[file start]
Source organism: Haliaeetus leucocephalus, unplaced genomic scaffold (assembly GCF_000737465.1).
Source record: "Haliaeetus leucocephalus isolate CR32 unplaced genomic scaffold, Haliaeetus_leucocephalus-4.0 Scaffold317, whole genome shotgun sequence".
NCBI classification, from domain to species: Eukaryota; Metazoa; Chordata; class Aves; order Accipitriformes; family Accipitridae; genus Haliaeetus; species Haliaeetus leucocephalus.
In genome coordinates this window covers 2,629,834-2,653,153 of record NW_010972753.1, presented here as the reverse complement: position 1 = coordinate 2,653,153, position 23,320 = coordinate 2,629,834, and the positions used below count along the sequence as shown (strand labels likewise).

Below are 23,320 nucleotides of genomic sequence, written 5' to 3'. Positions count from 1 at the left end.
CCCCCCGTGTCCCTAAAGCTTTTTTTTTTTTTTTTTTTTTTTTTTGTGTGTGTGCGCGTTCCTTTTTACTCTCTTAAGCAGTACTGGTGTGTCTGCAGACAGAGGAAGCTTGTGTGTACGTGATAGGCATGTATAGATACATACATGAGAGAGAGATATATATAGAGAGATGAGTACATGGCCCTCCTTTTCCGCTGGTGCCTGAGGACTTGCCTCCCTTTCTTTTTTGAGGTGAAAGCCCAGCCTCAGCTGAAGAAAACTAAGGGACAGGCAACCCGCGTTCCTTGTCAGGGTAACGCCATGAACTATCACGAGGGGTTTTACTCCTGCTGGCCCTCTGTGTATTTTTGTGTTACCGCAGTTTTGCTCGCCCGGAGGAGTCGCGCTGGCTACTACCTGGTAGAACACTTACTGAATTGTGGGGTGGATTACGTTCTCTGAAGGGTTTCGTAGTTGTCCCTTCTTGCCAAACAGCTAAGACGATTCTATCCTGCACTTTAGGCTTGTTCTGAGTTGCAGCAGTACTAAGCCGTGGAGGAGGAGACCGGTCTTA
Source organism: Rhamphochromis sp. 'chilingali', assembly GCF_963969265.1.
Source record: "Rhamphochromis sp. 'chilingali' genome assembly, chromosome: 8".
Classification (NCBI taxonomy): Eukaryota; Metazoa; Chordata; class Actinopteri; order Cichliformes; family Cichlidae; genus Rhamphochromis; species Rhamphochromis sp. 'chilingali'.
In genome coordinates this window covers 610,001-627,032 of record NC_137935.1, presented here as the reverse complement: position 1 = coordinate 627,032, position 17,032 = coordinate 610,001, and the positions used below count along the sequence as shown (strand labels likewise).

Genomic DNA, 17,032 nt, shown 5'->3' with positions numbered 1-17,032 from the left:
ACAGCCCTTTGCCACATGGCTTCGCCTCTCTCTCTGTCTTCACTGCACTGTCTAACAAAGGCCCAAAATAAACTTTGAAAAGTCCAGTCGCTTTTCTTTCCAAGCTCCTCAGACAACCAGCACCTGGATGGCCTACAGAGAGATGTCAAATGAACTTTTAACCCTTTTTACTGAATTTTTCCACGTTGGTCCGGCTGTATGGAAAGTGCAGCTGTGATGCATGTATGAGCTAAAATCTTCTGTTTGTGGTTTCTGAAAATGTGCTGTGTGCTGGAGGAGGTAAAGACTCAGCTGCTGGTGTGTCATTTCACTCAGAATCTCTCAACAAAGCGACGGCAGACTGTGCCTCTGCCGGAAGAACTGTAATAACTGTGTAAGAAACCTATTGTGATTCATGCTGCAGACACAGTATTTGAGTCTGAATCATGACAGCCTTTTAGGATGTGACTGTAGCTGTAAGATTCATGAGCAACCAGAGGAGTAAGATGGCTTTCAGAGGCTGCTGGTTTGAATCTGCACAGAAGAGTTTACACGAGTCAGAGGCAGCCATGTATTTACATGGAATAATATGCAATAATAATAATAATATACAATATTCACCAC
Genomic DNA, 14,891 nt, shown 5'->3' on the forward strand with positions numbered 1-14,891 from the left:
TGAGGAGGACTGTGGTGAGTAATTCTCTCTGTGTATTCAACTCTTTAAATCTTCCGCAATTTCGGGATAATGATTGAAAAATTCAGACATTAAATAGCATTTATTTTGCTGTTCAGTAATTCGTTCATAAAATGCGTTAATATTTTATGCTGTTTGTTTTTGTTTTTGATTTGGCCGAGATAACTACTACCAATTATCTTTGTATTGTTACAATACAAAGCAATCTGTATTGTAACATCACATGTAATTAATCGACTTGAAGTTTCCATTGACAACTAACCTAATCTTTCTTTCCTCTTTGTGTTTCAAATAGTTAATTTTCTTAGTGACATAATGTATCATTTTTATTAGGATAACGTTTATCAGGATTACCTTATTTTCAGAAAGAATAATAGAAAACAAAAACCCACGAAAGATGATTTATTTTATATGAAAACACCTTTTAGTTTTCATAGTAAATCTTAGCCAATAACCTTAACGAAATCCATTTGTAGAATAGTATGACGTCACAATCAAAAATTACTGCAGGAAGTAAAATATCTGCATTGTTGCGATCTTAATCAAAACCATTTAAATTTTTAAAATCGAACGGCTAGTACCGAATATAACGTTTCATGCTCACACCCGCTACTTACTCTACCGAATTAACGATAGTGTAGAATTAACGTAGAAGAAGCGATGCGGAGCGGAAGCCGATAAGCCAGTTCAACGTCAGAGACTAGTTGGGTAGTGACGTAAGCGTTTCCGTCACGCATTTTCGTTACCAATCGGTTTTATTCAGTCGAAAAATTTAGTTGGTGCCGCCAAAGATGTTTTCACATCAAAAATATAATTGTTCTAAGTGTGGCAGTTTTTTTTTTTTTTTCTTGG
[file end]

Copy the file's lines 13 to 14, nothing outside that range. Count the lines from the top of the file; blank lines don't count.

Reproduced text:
Genomic DNA, 14,891 nt, shown 5'->3' on the forward strand with positions numbered 1-14,891 from the left:
TGAGGAGGACTGTGGTGAGTAATTCTCTCTGTGTATTCAACTCTTTAAATCTTCCGCAATTTCGGGATAATGATTGAAAAATTCAGACATTAAATAGCATTTATTTTGCTGTTCAGTAATTCGTTCATAAAATGCGTTAATATTTTATGCTGTTTGTTTTTGTTTTTGATTTGGCCGAGATAACTACTACCAATTATCTTTGTATTGTTACAATACAAAGCAATCTGTATTGTAACATCACATGTAATTAATCGACTTGAAGTTTCCATTGACAACTAACCTAATCTTTCTTTCCTCTTTGTGTTTCAAATAGTTAATTTTCTTAGTGACATAATGTATCATTTTTATTAGGATAACGTTTATCAGGATTACCTTATTTTCAGAAAGAATAATAGAAAACAAAAACCCACGAAAGATGATTTATTTTATATGAAAACACCTTTTAGTTTTCATAGTAAATCTTAGCCAATAACCTTAACGAAATCCATTTGTAGAATAGTATGACGTCACAATCAAAAATTACTGCAGGAAGTAAAATATCTGCATTGTTGCGATCTTAATCAAAACCATTTAAATTTTTAAAATCGAACGGCTAGTACCGAATATAACGTTTCATGCTCACACCCGCTACTTACTCTACCGAATTAACGATAGTGTAGAATTAACGTAGAAGAAGCGATGCGGAGCGGAAGCCGATAAGCCAGTTCAACGTCAGAGACTAGTTGGGTAGTGACGTAAGCGTTTCCGTCACGCATTTTCGTTACCAATCGGTTTTATTCAGTCGAAAAATTTAGTTGGTGCCGCCAAAGATGTTTTCACATCAAAAATATAATTGTTCTAAGTGTGGCAGTTTTTTTTTTTTTTTCTTGG